WEDNESDAY February 7, 2023
By Patty Magubira
The Tranquility News Reporter, Tanzania
Tanzania’s minister has lashed out at public institutions which are reluctant to embrace information and communication technology (ICT), threatening to enforce laws to coerce them.
The law establishing e-Government Agency (eGA) requires public institutions to comply with ICT systems the authority builds in a bid to improve services they deliver to the public.
However, since the e-Government Act No. 10 was enacted in 2019, many public institutions have been dragging their feet in accessing and using the online service delivery systems.
This is despite President Samia Suluhu Hassan’s directive to expedite interoperability of ICT systems of public institutions with a view of improving public service delivery and saving the taxpayers’ money.
The Minister of State in the President’s Office responsible for Public Service Management and Good Governance, Mr George Simbachawene, revealed in Arusha, Tanzania, on Tuesday February 6, 2024, that corruption was the root cause behind civil servants’ hesitancy to let their institutions comply with online systems.
He challenged over 1,000 e-government players gathered in the city for their 4th e-Government Working Session to put on the shoes of the citizens who were facing challenges in accessing public services, often compelling them to line up in long snaky queues.
He said the bid to strengthen e-government was President Samia’s sincere desire to promote ICT usage in both the government’s functions and the provision of services for citizens to access public services easily, cheaply and from wherever they were.
“The 2025 National Development Vision, the Five-Year (2021-2026) National Development Plan and articles 102 and 103 of the ruling Chama Cha Mapinduzi’s Election Manifesto (2025) all recognise the role of ICT in achieving national goals and emphasize its correct usage in implementing government’s activities and providing service to the public,” Mr Simbachawene said.
The 2016 National ICT Policy, in addition, highlights the need for the government to apply ICT correctly and productively to resolve operational hiccups among public institutions, control the government’s revenues, build and improve capacity and strengthen communication among e-government players.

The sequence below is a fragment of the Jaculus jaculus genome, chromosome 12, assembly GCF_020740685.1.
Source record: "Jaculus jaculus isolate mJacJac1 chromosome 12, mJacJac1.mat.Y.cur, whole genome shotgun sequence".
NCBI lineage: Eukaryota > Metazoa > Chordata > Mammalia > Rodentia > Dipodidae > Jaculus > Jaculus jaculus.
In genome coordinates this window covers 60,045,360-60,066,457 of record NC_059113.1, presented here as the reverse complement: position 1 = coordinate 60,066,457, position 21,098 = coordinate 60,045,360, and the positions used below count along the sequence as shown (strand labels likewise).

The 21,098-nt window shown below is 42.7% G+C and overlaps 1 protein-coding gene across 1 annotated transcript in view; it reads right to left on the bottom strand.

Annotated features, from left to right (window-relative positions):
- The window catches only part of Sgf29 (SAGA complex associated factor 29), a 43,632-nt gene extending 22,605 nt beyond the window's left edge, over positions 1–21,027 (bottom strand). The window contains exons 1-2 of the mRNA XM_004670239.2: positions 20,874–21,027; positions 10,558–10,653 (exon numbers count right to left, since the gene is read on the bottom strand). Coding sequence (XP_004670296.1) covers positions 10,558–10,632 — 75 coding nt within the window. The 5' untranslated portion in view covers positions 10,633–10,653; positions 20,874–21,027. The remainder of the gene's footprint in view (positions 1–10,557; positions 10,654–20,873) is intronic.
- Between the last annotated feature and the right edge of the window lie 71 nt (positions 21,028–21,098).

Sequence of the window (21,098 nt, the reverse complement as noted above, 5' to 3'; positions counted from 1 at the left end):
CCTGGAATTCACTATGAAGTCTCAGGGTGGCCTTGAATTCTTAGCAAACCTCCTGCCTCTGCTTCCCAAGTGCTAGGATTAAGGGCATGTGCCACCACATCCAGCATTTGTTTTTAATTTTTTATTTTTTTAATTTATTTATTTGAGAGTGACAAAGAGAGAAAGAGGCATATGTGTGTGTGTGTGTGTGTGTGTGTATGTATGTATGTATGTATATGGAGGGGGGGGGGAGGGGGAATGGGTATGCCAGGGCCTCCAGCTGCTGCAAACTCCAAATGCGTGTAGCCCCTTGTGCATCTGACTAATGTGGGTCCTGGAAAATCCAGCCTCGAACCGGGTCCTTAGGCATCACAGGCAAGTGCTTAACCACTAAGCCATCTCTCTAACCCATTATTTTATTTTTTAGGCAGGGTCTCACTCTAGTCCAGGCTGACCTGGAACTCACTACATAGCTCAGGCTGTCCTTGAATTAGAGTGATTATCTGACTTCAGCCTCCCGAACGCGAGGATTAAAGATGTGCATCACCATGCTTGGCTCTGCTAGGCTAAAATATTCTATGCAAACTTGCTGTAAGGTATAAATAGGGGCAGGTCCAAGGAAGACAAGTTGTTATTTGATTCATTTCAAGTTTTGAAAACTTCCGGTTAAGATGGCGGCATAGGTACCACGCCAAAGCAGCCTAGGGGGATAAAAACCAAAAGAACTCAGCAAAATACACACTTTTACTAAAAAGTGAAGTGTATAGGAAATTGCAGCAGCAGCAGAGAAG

Mr Simbachawene wondered how one civil servant’s failure to issue over 100 building permits stalled construction at over 100 sites and denied over 2,000 construction workers of employment.
While some civil servants delayed replacing faulty laptops, others jubilated when internet collapsed so that they could meet customers face to face and tap into corruption loopholes.
“We have heavily invested in building optic fibre and communication towers countrywide, yet services are not improving. This is not right,” the minister retorted
He wondered that it took a month for an entrepreneur residing at regional headquarters to receive a control number from Tausi Portal to pay for a license, permit, land plot, rental house or levy.
As a result, public funds unnecessarily remain in the hands of the entrepreneur simply because some people do not fulfill their duties, said the minister, vowing that his ministry would focus on the portal belonging to local authorities.
Mr Simbachewene admitted that Tanzania was ahead of many countries in sub-Saharan Africa in ICT application, but insisted that application of the gadgets should be realistic and reflect improved service delivery.
Automated customer care charters will go a long way in promoting accountability among civil servants for them to deliver services timely and at reasonable costs.
“From now on, it is no longer optional for public institutions to comply with ICT systems and they must update them daily to do away with kickbacks loopholes and eliminate the citizens’ complaints once and for all,” the minister said.
His ministry would collaborate with the Ministry of Information, Communication and ICT and the e-Government Agency in applying the carrot-and-stick approach by lawfully punishing hesitant institutions and rewarding enthusiastic ones.
Mr Juma Mkomi, the Permanent Secretary in the ministry, commended the e-Government Agency for spearheading remarkable ICT reforms and improving day-to-day performance of public institutions conforming to the technologies.
Mr Mkomi said the Prevention and Combating of Corruption Bureau (PCCB) officials represented in the working session were conversant with challenges arising from public service providers frequently meeting the recipients either by design or accident.
“Our emphasis is on improving the quality of service and adhering to the principles of good governance,” he said.
Engineer Benedict Ndomba, the Director General of the e-Government Agency said President Samia’s directive tallied with Section 48 of the e-Government Act No 10 of 2029.
The agency is, under the law, mandated to coordinate, oversee and promote e-government initiatives as well as enforce e-government-related policies, laws, regulations, standards and guidelines in public institutions.
“The e-GA has successfully built and launched the Government’s Enterprise Service Bus, enabling public institutions’ systems to exchange information,” Mr Ndomba said.
He explained that 109 institutions were connected to the Government’s Enterprise Service Bus and that 117 systems had so far been registered, including of PCCB, Director of Public Prosecution and the judiciary.
The agency has in collaboration with other institutions also built a single window system, enabling portals of public institutions involved in tax collection, including Tanzania Revenue Authority, Tanzania Ports Authority and Tanzania Bureau of Standards, to exchange informationΩ